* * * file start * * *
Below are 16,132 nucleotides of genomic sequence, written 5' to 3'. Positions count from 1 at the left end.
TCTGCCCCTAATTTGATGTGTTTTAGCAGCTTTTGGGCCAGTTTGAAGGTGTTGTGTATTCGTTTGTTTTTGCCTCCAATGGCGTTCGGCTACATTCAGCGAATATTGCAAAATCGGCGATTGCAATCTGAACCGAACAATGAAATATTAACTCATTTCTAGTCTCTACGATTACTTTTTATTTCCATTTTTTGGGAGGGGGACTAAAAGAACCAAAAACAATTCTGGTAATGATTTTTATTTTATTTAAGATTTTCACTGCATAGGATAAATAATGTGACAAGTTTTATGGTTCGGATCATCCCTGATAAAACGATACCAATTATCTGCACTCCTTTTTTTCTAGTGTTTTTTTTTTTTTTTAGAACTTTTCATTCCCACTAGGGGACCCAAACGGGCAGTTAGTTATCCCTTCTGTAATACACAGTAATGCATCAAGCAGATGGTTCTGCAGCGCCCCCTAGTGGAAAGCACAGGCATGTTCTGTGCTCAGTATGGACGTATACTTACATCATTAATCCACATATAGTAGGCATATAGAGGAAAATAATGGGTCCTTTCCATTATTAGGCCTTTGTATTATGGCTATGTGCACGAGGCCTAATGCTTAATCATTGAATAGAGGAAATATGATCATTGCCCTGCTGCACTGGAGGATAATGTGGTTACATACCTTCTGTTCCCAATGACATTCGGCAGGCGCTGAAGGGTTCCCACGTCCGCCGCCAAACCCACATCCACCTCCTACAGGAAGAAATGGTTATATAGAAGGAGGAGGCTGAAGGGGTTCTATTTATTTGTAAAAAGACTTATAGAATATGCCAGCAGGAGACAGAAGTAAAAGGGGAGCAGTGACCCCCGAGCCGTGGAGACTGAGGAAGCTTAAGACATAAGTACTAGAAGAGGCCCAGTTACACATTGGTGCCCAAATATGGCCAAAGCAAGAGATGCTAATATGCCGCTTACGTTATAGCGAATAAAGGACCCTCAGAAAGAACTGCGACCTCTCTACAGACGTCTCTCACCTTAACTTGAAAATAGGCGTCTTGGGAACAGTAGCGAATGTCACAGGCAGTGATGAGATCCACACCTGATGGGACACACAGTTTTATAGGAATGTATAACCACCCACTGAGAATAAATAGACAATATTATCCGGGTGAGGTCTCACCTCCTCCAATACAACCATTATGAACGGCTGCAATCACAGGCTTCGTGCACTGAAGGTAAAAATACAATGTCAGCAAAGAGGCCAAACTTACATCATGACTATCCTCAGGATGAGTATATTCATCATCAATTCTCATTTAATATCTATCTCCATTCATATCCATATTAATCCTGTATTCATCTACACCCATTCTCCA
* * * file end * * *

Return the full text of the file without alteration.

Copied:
Below are 16,132 nucleotides of genomic sequence, written 5' to 3'. Positions count from 1 at the left end.
TCTGCCCCTAATTTGATGTGTTTTAGCAGCTTTTGGGCCAGTTTGAAGGTGTTGTGTATTCGTTTGTTTTTGCCTCCAATGGCGTTCGGCTACATTCAGCGAATATTGCAAAATCGGCGATTGCAATCTGAACCGAACAATGAAATATTAACTCATTTCTAGTCTCTACGATTACTTTTTATTTCCATTTTTTGGGAGGGGGACTAAAAGAACCAAAAACAATTCTGGTAATGATTTTTATTTTATTTAAGATTTTCACTGCATAGGATAAATAATGTGACAAGTTTTATGGTTCGGATCATCCCTGATAAAACGATACCAATTATCTGCACTCCTTTTTTTCTAGTGTTTTTTTTTTTTTTTAGAACTTTTCATTCCCACTAGGGGACCCAAACGGGCAGTTAGTTATCCCTTCTGTAATACACAGTAATGCATCAAGCAGATGGTTCTGCAGCGCCCCCTAGTGGAAAGCACAGGCATGTTCTGTGCTCAGTATGGACGTATACTTACATCATTAATCCACATATAGTAGGCATATAGAGGAAAATAATGGGTCCTTTCCATTATTAGGCCTTTGTATTATGGCTATGTGCACGAGGCCTAATGCTTAATCATTGAATAGAGGAAATATGATCATTGCCCTGCTGCACTGGAGGATAATGTGGTTACATACCTTCTGTTCCCAATGACATTCGGCAGGCGCTGAAGGGTTCCCACGTCCGCCGCCAAACCCACATCCACCTCCTACAGGAAGAAATGGTTATATAGAAGGAGGAGGCTGAAGGGGTTCTATTTATTTGTAAAAAGACTTATAGAATATGCCAGCAGGAGACAGAAGTAAAAGGGGAGCAGTGACCCCCGAGCCGTGGAGACTGAGGAAGCTTAAGACATAAGTACTAGAAGAGGCCCAGTTACACATTGGTGCCCAAATATGGCCAAAGCAAGAGATGCTAATATGCCGCTTACGTTATAGCGAATAAAGGACCCTCAGAAAGAACTGCGACCTCTCTACAGACGTCTCTCACCTTAACTTGAAAATAGGCGTCTTGGGAACAGTAGCGAATGTCACAGGCAGTGATGAGATCCACACCTGATGGGACACACAGTTTTATAGGAATGTATAACCACCCACTGAGAATAAATAGACAATATTATCCGGGTGAGGTCTCACCTCCTCCAATACAACCATTATGAACGGCTGCAATCACAGGCTTCGTGCACTGAAGGTAAAAATACAATGTCAGCAAAGAGGCCAAACTTACATCATGACTATCCTCAGGATGAGTATATTCATCATCAATTCTCATTTAATATCTATCTCCATTCATATCCATATTAATCCTGTATTCATCTACACCCATTCTCCA